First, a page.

Ten Steps to the Perfect Funding Bid: step 5 (b)

A Little More about Outcomes:

In response to a couple of requests, and because I think this is one of the main obstacles to a great funding bid, I’m going to expand a little on the vexed question of outcomes.

When I wrote about this earlier this year, I said that if you found the outcomes question EASY to answer, you probably hadn’t done it right.  I stick by that.   It is always going to be a difficult balancing act, to strike the correct line between wanting to OVER-state your outcomes (because you want to show how brilliant your project will be), and UNDER-stating your outcomes (because you want to make sure you can deliver them and demonstrate you have delivered them).   

A couple of weeks ago during my training course “Ten Steps to the Perfect Funding Bid” we used a training day as an example of how to differentiate between inputs, outputs and outcomes.  So the input is the trainer (plus the venue and the handouts), and the output is the completion of the training day.  As you can see, inputs and outputs are easily measurable, easily monitored, and easily reported on, because they are all absolutes.  The training day happened, and 16 people attended.  This says nothing about the quality of the trainer, nothing about the value of the participants’ experience, and nothing about what might happen as a result of the course. 

The outputs can be described in many ways.  And the trigger questions to ensure you are genuinely describing outcomes are “What has changed?” and “In what ways is the world now a better place?”

What has changed as a result of the training course on February 23rd is that 16 people working in the voluntary sector in Dorset and the surrounding areas have increased confidence in writing fundraising bids (evidenced from their comments on the evaluation forms).  A reasonable extrapolation from that is a further outcome that they will write more, better, and more appropriately-targetted funding bids, which hopefully would lead to more funds coming in to those organisations.  However it would be dangerous to promise “Increased success rates in grant applications” as an outcome as the current funding environment is probably the toughest we’ve ever known – hence it is safer to phrase this as a hoped-for outcome (ie “Hopefully leading to increased funding”).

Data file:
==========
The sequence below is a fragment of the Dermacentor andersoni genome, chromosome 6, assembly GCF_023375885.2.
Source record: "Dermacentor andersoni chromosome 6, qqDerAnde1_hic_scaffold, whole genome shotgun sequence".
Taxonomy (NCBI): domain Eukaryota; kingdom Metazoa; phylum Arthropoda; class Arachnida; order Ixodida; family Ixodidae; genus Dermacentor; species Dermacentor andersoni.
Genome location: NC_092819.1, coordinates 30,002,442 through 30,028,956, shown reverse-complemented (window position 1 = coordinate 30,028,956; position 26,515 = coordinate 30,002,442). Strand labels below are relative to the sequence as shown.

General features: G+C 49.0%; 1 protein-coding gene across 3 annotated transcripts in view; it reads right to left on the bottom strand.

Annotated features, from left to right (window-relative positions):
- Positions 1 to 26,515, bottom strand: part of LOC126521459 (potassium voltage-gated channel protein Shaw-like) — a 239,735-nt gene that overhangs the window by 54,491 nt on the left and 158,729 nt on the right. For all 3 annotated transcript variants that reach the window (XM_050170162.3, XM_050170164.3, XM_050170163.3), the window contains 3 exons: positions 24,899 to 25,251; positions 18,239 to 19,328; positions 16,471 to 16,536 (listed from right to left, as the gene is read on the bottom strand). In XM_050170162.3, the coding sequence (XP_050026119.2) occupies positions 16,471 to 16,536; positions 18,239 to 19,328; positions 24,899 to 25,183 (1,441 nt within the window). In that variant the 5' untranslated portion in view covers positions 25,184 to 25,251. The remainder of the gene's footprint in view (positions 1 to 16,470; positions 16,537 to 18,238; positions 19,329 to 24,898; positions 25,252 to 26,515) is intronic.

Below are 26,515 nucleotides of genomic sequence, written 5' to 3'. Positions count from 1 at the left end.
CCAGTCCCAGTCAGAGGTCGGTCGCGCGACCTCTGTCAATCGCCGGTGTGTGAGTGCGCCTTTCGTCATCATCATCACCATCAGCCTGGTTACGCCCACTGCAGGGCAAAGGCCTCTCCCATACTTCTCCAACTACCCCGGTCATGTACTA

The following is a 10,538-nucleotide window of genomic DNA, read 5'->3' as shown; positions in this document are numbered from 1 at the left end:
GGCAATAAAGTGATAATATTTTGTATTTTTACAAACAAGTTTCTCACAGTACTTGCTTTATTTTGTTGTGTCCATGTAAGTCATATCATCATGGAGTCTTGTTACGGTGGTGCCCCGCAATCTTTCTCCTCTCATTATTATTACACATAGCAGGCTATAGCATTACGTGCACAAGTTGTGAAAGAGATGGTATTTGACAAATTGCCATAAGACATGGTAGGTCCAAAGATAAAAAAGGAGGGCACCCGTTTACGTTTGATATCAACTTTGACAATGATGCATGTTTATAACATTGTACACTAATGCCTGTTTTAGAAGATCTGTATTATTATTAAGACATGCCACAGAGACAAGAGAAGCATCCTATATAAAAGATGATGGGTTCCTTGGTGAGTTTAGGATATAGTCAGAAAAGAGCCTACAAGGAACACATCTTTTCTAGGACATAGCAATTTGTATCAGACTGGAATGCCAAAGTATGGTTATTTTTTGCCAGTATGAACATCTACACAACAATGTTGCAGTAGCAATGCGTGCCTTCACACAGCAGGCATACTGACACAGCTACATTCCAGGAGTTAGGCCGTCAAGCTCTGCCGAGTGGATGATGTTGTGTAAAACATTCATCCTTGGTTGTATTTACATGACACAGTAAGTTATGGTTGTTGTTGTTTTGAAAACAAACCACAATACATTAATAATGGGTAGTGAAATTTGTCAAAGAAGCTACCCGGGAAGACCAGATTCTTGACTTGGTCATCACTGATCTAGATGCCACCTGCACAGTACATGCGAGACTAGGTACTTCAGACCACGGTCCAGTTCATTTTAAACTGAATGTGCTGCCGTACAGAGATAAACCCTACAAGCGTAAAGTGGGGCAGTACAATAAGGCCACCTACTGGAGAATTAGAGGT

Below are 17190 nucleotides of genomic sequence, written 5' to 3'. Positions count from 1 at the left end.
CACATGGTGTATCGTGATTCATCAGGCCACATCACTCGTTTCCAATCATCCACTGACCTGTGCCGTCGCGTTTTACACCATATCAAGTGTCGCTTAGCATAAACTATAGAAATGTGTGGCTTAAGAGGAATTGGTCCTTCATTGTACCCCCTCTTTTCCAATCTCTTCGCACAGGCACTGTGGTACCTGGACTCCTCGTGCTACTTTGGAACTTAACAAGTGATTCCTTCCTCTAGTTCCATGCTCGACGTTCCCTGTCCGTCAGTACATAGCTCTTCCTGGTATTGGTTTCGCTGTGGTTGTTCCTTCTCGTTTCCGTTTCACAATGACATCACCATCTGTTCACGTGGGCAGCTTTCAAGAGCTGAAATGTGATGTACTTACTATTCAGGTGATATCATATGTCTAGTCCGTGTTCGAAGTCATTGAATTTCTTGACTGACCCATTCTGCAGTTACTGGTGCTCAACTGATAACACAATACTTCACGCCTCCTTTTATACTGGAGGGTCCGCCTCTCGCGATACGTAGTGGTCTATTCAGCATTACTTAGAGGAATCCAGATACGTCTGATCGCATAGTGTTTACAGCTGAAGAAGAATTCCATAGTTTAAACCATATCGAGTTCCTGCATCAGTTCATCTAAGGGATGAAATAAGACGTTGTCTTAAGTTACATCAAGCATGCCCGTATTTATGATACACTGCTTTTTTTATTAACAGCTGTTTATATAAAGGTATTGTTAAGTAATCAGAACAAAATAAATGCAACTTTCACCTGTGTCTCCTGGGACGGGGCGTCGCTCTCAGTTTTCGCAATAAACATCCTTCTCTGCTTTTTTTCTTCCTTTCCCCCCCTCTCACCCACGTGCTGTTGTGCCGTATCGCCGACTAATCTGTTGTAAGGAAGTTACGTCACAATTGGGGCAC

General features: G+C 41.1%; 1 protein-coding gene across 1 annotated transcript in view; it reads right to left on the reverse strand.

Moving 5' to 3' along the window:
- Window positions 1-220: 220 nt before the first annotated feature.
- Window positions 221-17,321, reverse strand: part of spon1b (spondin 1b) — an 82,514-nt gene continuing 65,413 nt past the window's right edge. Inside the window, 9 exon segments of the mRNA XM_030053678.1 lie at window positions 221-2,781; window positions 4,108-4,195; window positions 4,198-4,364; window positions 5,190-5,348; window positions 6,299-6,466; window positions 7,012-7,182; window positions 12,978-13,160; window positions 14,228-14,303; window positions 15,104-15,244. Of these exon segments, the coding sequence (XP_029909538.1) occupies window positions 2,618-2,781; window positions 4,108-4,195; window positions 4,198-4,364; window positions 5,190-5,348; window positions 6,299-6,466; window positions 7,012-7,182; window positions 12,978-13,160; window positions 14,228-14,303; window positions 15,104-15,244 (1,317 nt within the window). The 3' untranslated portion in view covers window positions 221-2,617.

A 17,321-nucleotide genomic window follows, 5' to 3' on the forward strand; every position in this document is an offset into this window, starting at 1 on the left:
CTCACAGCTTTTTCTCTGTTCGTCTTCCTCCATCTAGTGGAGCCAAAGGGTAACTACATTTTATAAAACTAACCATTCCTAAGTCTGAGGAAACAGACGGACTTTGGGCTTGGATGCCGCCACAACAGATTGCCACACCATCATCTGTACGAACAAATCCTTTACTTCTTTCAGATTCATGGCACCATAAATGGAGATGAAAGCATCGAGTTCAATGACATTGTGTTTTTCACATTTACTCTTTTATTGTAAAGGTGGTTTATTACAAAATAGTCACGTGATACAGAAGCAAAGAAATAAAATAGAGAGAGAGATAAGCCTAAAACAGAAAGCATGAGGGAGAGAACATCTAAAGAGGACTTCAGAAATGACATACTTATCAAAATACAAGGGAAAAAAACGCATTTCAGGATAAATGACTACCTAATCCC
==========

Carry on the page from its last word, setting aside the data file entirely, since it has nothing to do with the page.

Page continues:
Increased confidence – whether it is for bid-writing or for isolated people gaining the confidence to leave their homes and join in a weekly coffee morning in the adjacent block of flats – is a really useful outcome for many projects.  And it can be benchmarked at the start of the project and at the end, and therefore an increase in people’s perception of their confidence can be captured.  For the one-day training course I did not formally benchmark the participants’ confidence at the start, but did take notes during people’s introductions on why they were attending.   So lines such as “I wanted to feel more confident in bid-writing” and “I wanted to find out how I could tighten up my bid-writing” could then be contrasted with the same people’s end-of-course evaluations:  “I feel more confident …..” and “I’ve discovered the places where I could strengthen my bids”.   Proper benchmarking is useful if a project is going to last for 10 weeks, or through the summer holidays, or for a year, in which case confidence levels (or perception of confidence) can be captured at the start and finish.

Then at the end, you should have some hard data about numbers, crime reports, distances walked etc, plus some soft data about confidence going out, perception of crime, confidence in the home etc.

As a final example I’m going to write about my mother.  Her arthritis makes lifting her arm even to shoulder level very painful.  And although I’ve suggested storing her teapot on a lower shelf she is resisting this and I can imagine all sorts of reasons why she would resist (moving it would be “giving in” and would be assuming she won’t regain the movement).  So if there was a gentle movement class, whether it be bongo drums, handbells, or simply chair-based yoga, it would be possible for her actual range of movement to be measured, and if she had a little more flexibility at the end of the project, this could be captured and reported on.  But how much MORE valuable to illuminate the statistic with a short pen-portrait about my mother and how at the end of the project she was able to get the teapot down off its usual shelf without dropping and breaking the lid, and without me making unhelpful suggestions about reorganising her kitchen “to take account of her disability” and without her having to face up to the physical limitations that she may have to face up to one day – but not for a little while longer.   Now THAT’s an outcome any project could be proud of.

©  Tamara Essex 2010

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